Vendors and hole-in-the-wall shopkeepers will beckon you in to look at their wares: "One of a kind", they proudly proclaim. Baby alpaca, hand woven by my grandmother on her deathbed.
Price should be the first giveaway. A real baby-alpaca sweater would sell for more than s/200. So maintain your skepticism even if the label boldly states 100% BABY ALPACA. False labels are common on acrylic-blend clothing throughout the Cusco area.
A good-quality label should show the maker's or seller's name and address. You're more likely to find quality goods at an upscale shop, of which there are several around town.
Such a business is just not going to gamble its reputation on inferior products.
Texture is the classic piece of evidence. Baby-alpaca products use hairs, 16-18 microns in diameter, taken from the animal's first clipping. Subsequent shearings from a more mature alpaca yield hairs with a 20-micron diameter, still quite soft, but never matching the legendary tenderness of baby alpaca (for that reason, women tend toward baby-alpaca products; men navigate toward regular alpaca). A blend with llama or sheep's wool is slightly rougher to the touch and, for some people, itchier to the skin. And if the garment is too silky, it's likely a synthetic blend (the occasional 100% polyester product is passed off as alpaca to unsuspecting buyers.)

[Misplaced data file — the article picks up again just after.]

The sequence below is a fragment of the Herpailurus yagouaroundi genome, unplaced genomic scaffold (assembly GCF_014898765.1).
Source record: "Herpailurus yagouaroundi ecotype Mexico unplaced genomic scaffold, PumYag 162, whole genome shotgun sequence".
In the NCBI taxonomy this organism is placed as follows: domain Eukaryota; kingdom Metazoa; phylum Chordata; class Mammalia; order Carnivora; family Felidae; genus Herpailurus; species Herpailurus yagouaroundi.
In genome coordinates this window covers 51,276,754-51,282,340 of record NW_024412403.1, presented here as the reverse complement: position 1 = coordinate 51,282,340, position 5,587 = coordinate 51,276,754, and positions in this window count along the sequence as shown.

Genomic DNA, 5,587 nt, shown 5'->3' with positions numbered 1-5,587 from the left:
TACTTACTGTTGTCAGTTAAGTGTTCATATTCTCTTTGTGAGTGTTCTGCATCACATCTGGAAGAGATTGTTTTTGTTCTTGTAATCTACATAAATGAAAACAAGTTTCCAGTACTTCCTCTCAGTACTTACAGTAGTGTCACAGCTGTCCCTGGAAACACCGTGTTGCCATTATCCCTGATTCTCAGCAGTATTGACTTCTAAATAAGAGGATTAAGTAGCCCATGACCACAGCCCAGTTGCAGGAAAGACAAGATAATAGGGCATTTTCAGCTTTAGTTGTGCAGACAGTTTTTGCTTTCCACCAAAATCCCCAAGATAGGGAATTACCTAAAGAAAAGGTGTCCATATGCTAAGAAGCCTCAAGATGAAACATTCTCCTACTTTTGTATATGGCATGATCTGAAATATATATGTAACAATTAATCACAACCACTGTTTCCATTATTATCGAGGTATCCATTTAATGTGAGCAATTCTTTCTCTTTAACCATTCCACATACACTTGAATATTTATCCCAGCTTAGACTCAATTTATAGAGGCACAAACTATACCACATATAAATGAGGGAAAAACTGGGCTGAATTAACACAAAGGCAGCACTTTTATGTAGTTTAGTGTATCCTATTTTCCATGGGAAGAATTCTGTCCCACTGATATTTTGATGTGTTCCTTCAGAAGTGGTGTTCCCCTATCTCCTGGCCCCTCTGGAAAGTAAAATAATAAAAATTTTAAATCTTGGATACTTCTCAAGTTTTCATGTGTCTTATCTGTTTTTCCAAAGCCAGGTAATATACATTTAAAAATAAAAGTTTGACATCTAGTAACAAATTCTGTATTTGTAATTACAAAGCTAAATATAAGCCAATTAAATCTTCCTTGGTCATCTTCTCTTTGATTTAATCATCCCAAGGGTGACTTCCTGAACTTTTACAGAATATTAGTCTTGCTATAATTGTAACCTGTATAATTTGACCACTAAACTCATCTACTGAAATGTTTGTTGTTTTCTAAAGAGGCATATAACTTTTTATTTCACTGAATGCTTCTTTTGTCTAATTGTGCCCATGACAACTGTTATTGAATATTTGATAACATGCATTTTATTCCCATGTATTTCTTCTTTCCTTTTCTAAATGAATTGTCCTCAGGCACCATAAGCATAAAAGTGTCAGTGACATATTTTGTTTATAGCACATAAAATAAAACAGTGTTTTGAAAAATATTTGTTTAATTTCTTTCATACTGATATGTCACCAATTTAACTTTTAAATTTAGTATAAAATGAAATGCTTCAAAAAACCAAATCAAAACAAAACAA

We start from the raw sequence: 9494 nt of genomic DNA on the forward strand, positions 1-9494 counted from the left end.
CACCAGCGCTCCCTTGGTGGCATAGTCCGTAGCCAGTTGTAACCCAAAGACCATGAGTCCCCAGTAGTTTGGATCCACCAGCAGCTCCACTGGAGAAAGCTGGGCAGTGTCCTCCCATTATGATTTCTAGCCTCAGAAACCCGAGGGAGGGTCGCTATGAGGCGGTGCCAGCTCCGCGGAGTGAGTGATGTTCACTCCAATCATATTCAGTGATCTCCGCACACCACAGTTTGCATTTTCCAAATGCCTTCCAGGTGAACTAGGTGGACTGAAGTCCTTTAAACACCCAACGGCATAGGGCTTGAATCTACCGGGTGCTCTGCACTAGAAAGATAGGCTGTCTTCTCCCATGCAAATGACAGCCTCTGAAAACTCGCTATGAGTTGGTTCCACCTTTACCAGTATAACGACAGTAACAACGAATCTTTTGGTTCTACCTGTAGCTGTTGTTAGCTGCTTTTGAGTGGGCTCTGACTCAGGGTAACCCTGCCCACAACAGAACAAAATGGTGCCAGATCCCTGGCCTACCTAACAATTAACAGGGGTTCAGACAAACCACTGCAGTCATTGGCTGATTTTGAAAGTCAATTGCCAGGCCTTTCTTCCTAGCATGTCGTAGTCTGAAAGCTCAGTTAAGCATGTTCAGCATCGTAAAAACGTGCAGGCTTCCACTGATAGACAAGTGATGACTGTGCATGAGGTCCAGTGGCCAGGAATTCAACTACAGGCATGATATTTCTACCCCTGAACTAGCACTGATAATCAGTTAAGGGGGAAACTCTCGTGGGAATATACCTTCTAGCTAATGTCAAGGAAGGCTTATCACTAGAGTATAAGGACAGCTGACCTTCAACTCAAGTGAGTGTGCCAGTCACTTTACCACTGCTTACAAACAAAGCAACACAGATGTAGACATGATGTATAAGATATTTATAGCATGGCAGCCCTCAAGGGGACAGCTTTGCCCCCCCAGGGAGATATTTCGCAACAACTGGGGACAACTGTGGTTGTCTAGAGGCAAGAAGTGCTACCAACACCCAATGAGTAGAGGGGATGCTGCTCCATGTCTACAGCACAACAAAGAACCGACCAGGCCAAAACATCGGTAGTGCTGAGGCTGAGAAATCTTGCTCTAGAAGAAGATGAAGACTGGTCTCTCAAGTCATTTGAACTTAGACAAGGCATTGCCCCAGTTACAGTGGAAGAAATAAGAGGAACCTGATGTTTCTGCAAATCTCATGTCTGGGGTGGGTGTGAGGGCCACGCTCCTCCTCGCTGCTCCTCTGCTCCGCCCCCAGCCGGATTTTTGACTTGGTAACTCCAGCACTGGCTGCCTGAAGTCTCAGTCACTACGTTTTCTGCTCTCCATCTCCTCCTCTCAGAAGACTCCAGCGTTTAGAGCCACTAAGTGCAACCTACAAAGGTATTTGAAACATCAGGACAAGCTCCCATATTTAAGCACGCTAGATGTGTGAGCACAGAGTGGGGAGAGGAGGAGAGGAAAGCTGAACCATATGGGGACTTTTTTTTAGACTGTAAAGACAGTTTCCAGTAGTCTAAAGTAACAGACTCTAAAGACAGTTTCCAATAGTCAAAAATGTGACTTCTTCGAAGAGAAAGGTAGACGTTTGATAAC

While "one of a kind" denotes uniqueness-and, again, be aware that much of what is claimed to be handmade here really comes from a factory the experts say there is nothing wrong with factory-made alpaca products. A garment really woven by someone's grandmother lacks a certain degree of quality control, and you may find later that the dyes run or the seams come undone.